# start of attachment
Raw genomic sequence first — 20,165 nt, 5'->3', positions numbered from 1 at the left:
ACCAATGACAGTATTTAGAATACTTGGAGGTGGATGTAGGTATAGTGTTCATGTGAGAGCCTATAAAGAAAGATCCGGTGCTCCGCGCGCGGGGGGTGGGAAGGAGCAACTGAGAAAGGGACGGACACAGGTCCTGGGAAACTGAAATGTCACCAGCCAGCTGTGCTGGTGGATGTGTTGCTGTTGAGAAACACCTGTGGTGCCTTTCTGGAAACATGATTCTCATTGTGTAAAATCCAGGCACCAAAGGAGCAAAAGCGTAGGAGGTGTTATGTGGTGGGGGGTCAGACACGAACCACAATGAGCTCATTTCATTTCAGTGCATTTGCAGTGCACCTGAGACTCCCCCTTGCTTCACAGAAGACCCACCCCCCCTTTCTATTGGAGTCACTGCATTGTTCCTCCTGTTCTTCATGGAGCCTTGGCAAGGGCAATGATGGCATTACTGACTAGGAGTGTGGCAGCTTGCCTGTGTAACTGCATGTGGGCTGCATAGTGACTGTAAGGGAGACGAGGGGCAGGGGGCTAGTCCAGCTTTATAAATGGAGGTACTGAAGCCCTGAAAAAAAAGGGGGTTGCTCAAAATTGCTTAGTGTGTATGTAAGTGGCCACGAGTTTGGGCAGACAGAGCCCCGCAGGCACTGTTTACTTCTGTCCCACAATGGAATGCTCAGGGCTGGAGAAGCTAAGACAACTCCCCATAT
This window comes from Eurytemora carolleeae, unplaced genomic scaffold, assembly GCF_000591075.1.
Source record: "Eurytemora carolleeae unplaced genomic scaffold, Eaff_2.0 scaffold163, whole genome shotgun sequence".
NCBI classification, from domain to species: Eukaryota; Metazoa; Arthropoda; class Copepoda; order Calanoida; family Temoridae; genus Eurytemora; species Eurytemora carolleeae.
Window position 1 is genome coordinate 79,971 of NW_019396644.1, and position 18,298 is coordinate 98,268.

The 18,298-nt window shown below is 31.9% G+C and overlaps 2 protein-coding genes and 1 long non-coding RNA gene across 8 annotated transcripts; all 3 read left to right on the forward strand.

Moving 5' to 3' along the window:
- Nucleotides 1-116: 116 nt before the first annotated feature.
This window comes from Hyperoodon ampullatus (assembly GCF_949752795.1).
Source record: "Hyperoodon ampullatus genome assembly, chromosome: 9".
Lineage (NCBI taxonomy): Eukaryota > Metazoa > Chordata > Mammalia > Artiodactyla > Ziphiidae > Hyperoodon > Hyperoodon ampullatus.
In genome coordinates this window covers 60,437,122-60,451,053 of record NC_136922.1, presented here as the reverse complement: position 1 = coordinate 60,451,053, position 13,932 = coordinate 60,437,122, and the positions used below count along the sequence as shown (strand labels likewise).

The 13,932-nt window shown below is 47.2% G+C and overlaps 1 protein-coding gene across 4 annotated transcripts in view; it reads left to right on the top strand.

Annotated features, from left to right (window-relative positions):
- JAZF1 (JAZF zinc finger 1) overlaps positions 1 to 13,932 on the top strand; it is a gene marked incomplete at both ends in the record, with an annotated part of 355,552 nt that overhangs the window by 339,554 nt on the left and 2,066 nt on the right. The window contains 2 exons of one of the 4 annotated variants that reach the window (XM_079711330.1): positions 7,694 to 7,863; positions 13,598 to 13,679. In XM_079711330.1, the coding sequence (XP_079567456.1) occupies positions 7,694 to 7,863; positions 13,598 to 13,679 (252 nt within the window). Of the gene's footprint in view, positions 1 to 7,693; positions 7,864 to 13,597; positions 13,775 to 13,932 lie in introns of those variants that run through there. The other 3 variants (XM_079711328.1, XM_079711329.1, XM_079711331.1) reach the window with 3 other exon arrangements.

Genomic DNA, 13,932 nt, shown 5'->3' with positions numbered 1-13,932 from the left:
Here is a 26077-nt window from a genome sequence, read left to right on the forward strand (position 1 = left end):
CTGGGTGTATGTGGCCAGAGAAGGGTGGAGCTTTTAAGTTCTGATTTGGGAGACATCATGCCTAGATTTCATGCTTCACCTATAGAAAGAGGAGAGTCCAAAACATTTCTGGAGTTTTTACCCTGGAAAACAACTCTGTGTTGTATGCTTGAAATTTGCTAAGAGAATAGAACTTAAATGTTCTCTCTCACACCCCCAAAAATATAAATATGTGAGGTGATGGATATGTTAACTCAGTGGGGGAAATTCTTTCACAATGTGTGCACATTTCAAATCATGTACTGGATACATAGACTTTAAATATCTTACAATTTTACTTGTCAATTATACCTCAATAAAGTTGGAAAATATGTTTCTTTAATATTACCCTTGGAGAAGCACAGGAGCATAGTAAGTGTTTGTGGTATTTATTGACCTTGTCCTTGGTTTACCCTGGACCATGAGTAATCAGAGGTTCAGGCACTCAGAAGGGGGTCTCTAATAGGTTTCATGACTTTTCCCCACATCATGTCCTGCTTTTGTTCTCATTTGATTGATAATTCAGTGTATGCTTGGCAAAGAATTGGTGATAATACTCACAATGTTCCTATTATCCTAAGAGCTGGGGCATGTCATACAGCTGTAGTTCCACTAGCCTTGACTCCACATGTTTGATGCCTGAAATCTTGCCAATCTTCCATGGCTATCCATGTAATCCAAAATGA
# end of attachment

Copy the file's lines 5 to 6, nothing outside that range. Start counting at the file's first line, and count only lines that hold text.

NCBI classification, from domain to species: Eukaryota; Metazoa; Arthropoda; class Copepoda; order Calanoida; family Temoridae; genus Eurytemora; species Eurytemora carolleeae.
Window position 1 is genome coordinate 79,971 of NW_019396644.1, and position 18,298 is coordinate 98,268.